“Outsourcing is a religious decision. You either believe in it or you don’t.” So sayeth Alex Jablonowski, one of those client types who was an early adopter of outsourcing as chief executive of International Banking at Barclays. Alex has a point; some of us embrace the concept whole heartedly (often leaving in some room for healthy doubt), while others, for a range of reasons, just aren’t able to adopt the belief system. In other words, you get the concept of outsourcing, warts and all, or you don’t. And if you don’t, no amount of coercion from executive sponsors, business cases that promise the moon, or peer pressure will turn you into a true believer.
It’s not wrong to refuse to outsource; in fact, some of the people I most admire think entering into an outsourcing deal is tantamount with making a deal with the devil. I don’t hold it against them; in fact, I generally see where they are coming from, and more often than understand their lack of faith in the model. But I subscribe to its fundamentals—consolidation yields unit cost savings, standardization delivers interchangeability, leave it to the professionals to take delivery to the next level– despite the fact that it’s an imperfect solution to a very complex problem. I believe.
Lest you think I am going way beyond the pale of propriety, delving into the profane, let’s look at the definition of religion. In its broadest sense, religion (according to Wikipedia, that font of all knowledge) is an organized collection of belief systems, cultural systems and world views. Most have narratives, symbols, traditions and histories, organized behaviors, some definition of membership, rituals and even at times, mythologies. In short, religion is a faith or belief system; those of us that adopt outsourcing know that there are aspects that are known and unknown, rational and irrational, controlled and uncontrollable, foreseen and never imagined. But our belief that it’s often the right business model for our organizations overcomes our hesitancy and fear; it sustains our ability to muddle through the risks of scoping, provider selection, contracting, transition and stakeholder management.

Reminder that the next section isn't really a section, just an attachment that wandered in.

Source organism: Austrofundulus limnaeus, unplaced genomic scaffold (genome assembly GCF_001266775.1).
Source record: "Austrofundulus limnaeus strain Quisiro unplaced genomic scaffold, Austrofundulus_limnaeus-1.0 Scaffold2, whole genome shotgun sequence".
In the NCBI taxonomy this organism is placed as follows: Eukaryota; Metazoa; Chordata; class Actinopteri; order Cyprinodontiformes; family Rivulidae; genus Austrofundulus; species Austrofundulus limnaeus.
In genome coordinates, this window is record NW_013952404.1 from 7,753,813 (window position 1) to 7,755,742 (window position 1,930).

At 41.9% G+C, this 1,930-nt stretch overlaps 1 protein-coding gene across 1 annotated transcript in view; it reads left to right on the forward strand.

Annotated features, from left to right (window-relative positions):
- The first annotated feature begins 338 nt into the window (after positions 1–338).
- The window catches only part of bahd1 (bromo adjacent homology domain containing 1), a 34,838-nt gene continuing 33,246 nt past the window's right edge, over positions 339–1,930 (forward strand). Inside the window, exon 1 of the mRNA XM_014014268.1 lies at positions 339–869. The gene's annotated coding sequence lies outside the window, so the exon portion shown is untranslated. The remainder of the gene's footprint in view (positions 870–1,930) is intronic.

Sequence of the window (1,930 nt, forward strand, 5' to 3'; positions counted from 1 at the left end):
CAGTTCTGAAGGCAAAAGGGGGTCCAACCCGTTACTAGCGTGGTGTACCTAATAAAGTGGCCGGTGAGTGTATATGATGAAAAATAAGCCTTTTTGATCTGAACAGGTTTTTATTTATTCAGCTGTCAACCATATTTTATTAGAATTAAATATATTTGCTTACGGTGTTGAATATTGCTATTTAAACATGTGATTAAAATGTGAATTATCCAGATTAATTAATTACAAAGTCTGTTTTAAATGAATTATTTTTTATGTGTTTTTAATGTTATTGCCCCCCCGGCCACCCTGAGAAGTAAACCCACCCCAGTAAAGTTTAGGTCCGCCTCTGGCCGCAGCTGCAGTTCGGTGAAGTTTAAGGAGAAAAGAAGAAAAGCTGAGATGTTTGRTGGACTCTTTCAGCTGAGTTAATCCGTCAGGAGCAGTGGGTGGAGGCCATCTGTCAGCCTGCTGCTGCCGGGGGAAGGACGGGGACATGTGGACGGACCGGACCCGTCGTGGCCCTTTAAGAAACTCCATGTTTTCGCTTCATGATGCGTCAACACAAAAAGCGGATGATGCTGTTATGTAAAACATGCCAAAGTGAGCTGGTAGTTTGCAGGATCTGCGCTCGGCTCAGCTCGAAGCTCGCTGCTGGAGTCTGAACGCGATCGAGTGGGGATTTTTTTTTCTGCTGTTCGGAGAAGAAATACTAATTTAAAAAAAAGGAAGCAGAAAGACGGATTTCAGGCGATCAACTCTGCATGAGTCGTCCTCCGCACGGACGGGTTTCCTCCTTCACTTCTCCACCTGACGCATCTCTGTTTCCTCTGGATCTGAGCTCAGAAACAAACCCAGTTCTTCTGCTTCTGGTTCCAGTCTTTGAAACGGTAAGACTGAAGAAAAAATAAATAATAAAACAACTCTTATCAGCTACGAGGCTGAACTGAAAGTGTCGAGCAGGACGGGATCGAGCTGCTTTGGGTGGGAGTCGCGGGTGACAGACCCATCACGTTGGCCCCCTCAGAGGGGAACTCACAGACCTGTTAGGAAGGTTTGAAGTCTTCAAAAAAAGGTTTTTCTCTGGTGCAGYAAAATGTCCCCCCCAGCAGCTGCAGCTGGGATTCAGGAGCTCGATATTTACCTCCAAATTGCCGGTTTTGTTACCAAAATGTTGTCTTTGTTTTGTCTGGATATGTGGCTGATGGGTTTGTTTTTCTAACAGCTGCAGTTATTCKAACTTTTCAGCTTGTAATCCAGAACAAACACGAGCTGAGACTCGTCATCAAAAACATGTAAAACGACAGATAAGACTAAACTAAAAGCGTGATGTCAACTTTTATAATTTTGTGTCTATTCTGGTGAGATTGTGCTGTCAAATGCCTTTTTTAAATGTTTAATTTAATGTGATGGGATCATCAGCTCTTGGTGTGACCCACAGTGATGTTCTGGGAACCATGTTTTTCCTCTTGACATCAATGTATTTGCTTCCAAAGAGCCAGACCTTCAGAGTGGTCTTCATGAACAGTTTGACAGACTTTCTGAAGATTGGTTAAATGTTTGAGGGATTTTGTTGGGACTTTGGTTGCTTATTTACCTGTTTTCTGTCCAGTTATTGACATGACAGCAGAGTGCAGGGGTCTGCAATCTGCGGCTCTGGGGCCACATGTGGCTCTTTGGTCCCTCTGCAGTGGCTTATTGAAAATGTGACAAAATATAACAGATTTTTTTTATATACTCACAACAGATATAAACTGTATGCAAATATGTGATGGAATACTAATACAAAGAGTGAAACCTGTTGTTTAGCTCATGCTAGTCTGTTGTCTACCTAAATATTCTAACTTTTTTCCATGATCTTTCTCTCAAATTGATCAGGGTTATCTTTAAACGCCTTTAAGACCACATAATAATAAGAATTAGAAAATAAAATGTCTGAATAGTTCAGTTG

Ultimately those of us that believe push the model because we have a reasonable level of faith that our organizations can make the right change. But not everyone will believe. The challenge comes when belief systems clash; we forget those who are naysayers about outsourcing have their own organized behaviors, histories, and mythologies. We have to proselytize (aka “change management”) to convert the non-believers; sometimes we use the right methods, and at others, no numbers of pamphlets or doorbell ringing will reach them. Imposition by sponsors may get lip service but ultimately does not work; think about the fact that history is cluttered with religious wars, and punishments that served to drive the faithful underground, or to another continent to worship as one chooses.
The trick for true believers is to listen to those with little faith, and deal with their objections intelligently and respectfully. Even if or as we impose our outsourcing religion on non-believers, we must respect their points of view, giving them the time to observe and explore.